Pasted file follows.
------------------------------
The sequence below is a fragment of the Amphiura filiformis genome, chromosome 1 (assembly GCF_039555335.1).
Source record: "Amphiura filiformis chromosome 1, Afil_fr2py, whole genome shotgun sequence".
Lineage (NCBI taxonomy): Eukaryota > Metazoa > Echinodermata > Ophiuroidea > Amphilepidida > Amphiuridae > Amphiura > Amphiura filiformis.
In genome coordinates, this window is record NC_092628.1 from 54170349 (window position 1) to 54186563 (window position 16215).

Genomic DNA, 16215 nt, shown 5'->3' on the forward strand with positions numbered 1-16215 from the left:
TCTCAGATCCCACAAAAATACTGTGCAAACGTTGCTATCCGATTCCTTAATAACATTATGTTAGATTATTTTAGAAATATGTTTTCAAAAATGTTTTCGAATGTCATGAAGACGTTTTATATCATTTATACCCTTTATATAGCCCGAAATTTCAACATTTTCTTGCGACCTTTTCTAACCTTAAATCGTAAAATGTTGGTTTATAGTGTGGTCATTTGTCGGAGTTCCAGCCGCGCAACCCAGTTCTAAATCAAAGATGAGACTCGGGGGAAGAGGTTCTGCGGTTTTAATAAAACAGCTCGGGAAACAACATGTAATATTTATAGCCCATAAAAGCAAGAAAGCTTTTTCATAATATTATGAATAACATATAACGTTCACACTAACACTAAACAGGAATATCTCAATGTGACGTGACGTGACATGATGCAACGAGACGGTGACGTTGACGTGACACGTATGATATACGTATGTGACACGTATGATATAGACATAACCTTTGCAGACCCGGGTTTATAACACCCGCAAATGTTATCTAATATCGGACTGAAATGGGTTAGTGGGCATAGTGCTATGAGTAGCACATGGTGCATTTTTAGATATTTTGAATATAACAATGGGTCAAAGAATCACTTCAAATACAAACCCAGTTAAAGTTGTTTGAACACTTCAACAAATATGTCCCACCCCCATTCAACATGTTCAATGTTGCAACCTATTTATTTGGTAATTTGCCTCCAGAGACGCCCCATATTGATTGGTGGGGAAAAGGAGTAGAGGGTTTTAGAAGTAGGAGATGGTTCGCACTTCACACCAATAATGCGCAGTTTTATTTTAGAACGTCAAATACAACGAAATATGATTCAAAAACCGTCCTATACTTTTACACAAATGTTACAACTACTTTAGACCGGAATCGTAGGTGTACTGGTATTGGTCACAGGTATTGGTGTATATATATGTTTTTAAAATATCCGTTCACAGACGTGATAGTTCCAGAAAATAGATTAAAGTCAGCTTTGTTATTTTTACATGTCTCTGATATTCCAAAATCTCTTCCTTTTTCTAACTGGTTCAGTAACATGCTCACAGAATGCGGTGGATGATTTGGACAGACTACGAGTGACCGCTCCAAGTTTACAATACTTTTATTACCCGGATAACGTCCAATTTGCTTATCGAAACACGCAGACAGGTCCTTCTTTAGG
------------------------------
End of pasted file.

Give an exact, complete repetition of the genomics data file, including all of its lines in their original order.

The sequence below is a fragment of the Amphiura filiformis genome, chromosome 1 (assembly GCF_039555335.1).
Source record: "Amphiura filiformis chromosome 1, Afil_fr2py, whole genome shotgun sequence".
Lineage (NCBI taxonomy): Eukaryota > Metazoa > Echinodermata > Ophiuroidea > Amphilepidida > Amphiuridae > Amphiura > Amphiura filiformis.
In genome coordinates, this window is record NC_092628.1 from 54170349 (window position 1) to 54186563 (window position 16215).

Genomic DNA, 16215 nt, shown 5'->3' on the forward strand with positions numbered 1-16215 from the left:
TCTCAGATCCCACAAAAATACTGTGCAAACGTTGCTATCCGATTCCTTAATAACATTATGTTAGATTATTTTAGAAATATGTTTTCAAAAATGTTTTCGAATGTCATGAAGACGTTTTATATCATTTATACCCTTTATATAGCCCGAAATTTCAACATTTTCTTGCGACCTTTTCTAACCTTAAATCGTAAAATGTTGGTTTATAGTGTGGTCATTTGTCGGAGTTCCAGCCGCGCAACCCAGTTCTAAATCAAAGATGAGACTCGGGGGAAGAGGTTCTGCGGTTTTAATAAAACAGCTCGGGAAACAACATGTAATATTTATAGCCCATAAAAGCAAGAAAGCTTTTTCATAATATTATGAATAACATATAACGTTCACACTAACACTAAACAGGAATATCTCAATGTGACGTGACGTGACATGATGCAACGAGACGGTGACGTTGACGTGACACGTATGATATACGTATGTGACACGTATGATATAGACATAACCTTTGCAGACCCGGGTTTATAACACCCGCAAATGTTATCTAATATCGGACTGAAATGGGTTAGTGGGCATAGTGCTATGAGTAGCACATGGTGCATTTTTAGATATTTTGAATATAACAATGGGTCAAAGAATCACTTCAAATACAAACCCAGTTAAAGTTGTTTGAACACTTCAACAAATATGTCCCACCCCCATTCAACATGTTCAATGTTGCAACCTATTTATTTGGTAATTTGCCTCCAGAGACGCCCCATATTGATTGGTGGGGAAAAGGAGTAGAGGGTTTTAGAAGTAGGAGATGGTTCGCACTTCACACCAATAATGCGCAGTTTTATTTTAGAACGTCAAATACAACGAAATATGATTCAAAAACCGTCCTATACTTTTACACAAATGTTACAACTACTTTAGACCGGAATCGTAGGTGTACTGGTATTGGTCACAGGTATTGGTGTATATATATGTTTTTAAAATATCCGTTCACAGACGTGATAGTTCCAGAAAATAGATTAAAGTCAGCTTTGTTATTTTTACATGTCTCTGATATTCCAAAATCTCTTCCTTTTTCTAACTGGTTCAGTAACATGCTCACAGAATGCGGTGGATGATTTGGACAGACTACGAGTGACCGCTCCAAGTTTACAATACTTTTATTACCCGGATAACGTCCAATTTGCTTATCGAAACACGCAGACAGGTCCTTCTTTAGG